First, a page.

Adam has produced a thoroughly absorbing account of the manner in which the Nazis handled what was for them, as an authoritarian regime, the highly problematic area of writing and literature. Topics ranging from censorship and propaganda to the promotion of the Nazi ideology are handled in a most accessible and interesting way.
Setting out to give an insight into all aspects of literature in Germany under the Third Reich, the author describes in detail the regime’s attitude towards and policy on writers and their works, as well as the effects of National Socialist legislation on the writers themselves. The study begins with accounts of the book burnings in early 1933 of works by authors deemed to be antipathetic to the New Germany, or of works by ‘non-Aryan’ authors. The various organs within the government that were responsible for different aspects of literature and that were the main means of censorship in the period are comprehensively explained. This includes in particular the Reichsschrifttumskammer, the organisation set up by the Nazis to which all writers were obliged to belong if they wanted to be published, and from which any dissident or undesirable authors could be excluded.
All the many categories of literature, not just novels, are covered and analysis offered on how they fared during the twelve years of the Third Reich. The circumstances of the many major German writers like Thomas Mann, who chose to or were obliged to leave the country in 1933 because of their political opposition to the new regime or because they were Jewish, are also dealt with. All the bestsellers of the period are discussed, not excluding works by prominent members of the Party themselves; Hitler’s Mein Kampf sold an astonishing 12,500,000 copies and Alfred Rosenberg’s Der Mythus des 20. Jahrhunderts over 1,300,000. The popularity of various genres of literature in Germany at the time, such as the detective novel, the war novel and the surprising attraction of the Wild West novel, is explained, and their authors discussed. An appendix lists the period’s bestsellers.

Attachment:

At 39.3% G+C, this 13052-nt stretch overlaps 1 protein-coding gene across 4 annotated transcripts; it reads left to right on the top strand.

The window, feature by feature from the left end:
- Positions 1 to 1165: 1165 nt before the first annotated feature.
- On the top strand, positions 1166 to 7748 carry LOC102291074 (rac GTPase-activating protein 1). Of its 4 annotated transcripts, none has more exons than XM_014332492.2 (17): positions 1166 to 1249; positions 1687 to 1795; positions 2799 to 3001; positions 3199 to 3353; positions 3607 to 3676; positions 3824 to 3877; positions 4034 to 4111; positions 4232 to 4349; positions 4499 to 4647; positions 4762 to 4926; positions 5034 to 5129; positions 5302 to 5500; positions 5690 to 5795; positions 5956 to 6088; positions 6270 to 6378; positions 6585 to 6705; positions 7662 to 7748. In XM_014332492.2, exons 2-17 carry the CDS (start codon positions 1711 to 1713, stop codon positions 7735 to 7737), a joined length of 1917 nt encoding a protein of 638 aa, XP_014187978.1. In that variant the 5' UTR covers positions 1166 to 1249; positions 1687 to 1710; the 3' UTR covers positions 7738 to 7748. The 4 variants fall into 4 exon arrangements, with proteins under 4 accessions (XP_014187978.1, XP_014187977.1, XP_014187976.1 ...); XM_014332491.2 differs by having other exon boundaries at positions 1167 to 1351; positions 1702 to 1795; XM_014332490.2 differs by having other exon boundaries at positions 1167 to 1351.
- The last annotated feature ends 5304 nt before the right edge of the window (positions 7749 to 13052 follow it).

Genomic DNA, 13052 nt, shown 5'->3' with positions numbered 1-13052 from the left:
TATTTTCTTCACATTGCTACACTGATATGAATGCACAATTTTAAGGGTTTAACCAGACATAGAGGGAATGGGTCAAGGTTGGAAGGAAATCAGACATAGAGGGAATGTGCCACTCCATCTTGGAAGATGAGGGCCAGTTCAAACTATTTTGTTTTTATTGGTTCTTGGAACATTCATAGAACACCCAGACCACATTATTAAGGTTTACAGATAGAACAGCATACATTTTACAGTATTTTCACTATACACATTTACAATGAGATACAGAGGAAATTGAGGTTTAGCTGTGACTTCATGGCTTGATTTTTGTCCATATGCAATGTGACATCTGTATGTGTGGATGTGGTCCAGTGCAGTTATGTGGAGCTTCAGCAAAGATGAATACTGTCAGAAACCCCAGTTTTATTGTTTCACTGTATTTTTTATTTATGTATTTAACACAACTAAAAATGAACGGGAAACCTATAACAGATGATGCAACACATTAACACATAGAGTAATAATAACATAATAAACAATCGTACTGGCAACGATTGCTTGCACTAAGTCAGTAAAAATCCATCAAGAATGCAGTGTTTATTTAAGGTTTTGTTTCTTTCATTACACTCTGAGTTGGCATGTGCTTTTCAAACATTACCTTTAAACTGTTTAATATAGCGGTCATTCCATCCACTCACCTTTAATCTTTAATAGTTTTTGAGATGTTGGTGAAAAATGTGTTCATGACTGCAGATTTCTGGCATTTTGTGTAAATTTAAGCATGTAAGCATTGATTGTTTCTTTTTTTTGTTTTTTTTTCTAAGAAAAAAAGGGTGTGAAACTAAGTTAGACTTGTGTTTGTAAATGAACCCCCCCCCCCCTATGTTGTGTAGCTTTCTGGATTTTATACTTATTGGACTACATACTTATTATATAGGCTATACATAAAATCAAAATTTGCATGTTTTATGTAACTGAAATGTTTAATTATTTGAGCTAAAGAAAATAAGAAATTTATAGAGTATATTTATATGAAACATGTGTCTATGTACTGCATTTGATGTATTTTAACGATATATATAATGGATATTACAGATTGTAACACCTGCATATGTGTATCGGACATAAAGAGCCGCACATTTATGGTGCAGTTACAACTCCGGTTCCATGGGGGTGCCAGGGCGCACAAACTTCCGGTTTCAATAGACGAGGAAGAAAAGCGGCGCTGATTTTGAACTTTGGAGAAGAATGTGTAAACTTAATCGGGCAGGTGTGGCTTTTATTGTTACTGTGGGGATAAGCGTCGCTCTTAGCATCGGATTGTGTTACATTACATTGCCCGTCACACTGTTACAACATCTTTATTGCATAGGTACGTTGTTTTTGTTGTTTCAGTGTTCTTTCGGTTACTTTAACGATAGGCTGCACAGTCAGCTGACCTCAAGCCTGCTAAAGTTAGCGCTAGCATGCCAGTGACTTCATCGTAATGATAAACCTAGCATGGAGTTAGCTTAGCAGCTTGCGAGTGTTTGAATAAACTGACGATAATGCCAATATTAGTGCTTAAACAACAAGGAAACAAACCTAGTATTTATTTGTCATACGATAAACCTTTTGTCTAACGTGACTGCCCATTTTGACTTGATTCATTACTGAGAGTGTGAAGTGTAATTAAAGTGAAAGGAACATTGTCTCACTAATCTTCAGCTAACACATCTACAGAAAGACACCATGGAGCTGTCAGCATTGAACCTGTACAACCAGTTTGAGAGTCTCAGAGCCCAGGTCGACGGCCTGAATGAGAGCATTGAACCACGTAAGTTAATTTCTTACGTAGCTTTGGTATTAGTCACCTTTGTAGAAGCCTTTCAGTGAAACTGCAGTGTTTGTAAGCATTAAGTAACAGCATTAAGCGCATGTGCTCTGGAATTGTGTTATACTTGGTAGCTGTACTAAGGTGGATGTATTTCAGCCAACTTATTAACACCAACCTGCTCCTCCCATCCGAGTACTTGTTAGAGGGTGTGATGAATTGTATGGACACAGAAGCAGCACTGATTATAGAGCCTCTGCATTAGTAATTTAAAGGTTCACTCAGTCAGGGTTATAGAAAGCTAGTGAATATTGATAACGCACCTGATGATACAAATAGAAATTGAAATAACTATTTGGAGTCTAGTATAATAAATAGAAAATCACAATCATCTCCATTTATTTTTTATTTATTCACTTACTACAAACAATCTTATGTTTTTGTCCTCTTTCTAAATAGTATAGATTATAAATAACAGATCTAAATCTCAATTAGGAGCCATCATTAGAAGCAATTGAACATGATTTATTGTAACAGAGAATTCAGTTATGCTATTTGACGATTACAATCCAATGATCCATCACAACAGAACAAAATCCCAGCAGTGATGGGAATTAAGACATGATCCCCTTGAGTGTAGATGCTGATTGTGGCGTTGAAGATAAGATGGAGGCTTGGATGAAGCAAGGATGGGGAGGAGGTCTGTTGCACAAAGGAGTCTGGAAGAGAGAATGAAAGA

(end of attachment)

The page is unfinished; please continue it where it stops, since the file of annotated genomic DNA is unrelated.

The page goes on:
This thoroughly researched book will appeal to all those interested in literary history and the history of the book, as well as in this particular period of European history and in the workings of totalitarianism. Students and researchers wanting to gain additional insight into the functioning of the Nazi government machine will find much of value.
All recommendations from Autumn 2010